The Johns Hopkins Institutions formally announced on
April 29 that they will provide jobs for
250 local youth this summer as part of Baltimore's
YouthWorks summer jobs campaign.
In an appearance with Mayor Sheila Dixon at the city's
annual career fair for young people,
President Ronald J. Daniels and Johns Hopkins Hospital
and Health System President Ronald
R. Peterson announced their intention to fund wages for the
summer job participants.
"As president of Johns Hopkins Hospital and Health
System, I am aware of the vital importance
of preparing young people for the world of work," said
Peterson, who is a 2009 YouthWorks campaign
co-chair along with Bishop Douglas Miles, clergy co-chair
for Baltimoreans United in Leadership
Development. "It's more important than ever that we support
YouthWorks so that businesses can help
develop the skills of young people now to improve the
productivity of the future workforce."
Both Peterson and Daniels praised the way private
employers and the city have come together
to help young people during a time of financial struggle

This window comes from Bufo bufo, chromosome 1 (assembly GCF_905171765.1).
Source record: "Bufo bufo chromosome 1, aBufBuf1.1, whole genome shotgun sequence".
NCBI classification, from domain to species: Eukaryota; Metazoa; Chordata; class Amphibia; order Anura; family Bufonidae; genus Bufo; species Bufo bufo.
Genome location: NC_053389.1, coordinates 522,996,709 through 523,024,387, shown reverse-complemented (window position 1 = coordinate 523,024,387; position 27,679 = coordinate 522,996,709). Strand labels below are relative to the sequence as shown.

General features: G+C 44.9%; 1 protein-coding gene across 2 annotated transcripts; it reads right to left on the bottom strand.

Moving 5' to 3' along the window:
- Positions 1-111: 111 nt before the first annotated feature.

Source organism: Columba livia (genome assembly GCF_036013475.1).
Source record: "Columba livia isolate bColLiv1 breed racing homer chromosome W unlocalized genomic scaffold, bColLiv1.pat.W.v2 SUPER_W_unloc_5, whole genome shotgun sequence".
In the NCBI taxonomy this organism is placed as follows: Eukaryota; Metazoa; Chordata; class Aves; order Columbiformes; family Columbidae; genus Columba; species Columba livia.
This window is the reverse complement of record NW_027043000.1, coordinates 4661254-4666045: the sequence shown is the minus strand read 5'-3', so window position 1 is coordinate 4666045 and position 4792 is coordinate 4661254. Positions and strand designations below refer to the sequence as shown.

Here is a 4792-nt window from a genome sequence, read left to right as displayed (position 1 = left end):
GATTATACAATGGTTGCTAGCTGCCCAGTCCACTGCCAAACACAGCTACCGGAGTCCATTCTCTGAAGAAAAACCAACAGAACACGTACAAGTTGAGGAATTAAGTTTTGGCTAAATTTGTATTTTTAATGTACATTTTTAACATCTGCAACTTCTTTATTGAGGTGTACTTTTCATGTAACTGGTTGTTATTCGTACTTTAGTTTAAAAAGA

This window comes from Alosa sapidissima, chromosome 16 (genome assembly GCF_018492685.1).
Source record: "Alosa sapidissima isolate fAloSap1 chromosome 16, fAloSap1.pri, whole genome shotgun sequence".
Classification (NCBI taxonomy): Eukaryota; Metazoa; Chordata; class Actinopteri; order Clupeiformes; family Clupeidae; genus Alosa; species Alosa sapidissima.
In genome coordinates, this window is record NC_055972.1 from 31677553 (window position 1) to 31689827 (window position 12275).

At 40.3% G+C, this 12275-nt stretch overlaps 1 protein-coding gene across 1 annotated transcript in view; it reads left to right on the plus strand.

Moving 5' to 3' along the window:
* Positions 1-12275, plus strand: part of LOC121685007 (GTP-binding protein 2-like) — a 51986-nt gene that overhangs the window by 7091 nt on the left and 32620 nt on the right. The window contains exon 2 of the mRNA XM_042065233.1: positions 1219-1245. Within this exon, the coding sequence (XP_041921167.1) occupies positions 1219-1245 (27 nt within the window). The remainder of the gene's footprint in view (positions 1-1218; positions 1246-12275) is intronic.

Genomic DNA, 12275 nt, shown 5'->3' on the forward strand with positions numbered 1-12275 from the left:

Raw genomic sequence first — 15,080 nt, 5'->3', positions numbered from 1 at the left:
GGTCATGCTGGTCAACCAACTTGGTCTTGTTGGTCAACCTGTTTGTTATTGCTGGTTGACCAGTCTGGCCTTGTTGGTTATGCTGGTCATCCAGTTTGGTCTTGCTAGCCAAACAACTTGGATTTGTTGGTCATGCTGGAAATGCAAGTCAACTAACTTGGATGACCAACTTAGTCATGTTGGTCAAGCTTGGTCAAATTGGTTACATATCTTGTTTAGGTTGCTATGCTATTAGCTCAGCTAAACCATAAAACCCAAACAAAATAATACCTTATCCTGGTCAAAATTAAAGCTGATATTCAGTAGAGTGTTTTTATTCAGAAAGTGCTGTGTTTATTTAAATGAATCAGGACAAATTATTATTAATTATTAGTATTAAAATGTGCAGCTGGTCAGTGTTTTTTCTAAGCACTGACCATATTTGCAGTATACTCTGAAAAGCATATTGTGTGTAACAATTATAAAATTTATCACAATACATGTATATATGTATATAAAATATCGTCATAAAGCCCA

for many families.
"This is a terrific illustration of how the city and
Baltimore's private employers can work
together to address an urgent public need," Daniels said.
"I am proud that Johns Hopkins is helping to
answer the mayor's call to expand the YouthWorks summer
jobs program in the midst of a very
serious national recession."
Johns Hopkins has worked with the city for years to
provide summer jobs through YouthWorks.
In 2008, 186 participants were placed in summer jobs at The
Johns Hopkins Hospital, and several
others worked for the university. This year, the health
system will place 150 youth in summer jobs and
the university 100, an increase that will help expand the
city program. Last year, the program
employed 6,500 young people, an increase of 20 percent from
the previous year. Everyone who
registered for a summer job was offered one. The goal this
year is to be able to offer jobs to 7,000
young people, according to Baltimore City officials.
"Johns Hopkins Hospital and Johns Hopkins University
have been tremendous YouthWorks
supporters throughout the years," Mayor Dixon said at the
career fair, held on M&T Bank Stadium's
club level. "Their generous 2009 YouthWorks donation
represents the largest-ever private sector
contribution to our summer jobs effort and will result in
productive employment opportunities for
Baltimore City youth."
Nearly 70 employers, including Johns Hopkins,
conducted interviews at the career fair.
The summer jobs program, administered by Baltimore's
Office of Employment Development,
runs for six weeks beginning June 22. The program is
designed to get local youth, ages 14 to 21,
working and earning money during the summer, and to expose
them to a variety of public- and private-
sector work settings. Employers, in turn, benefit by
introducing young workers to their industries and
helping them prepare for their future careers.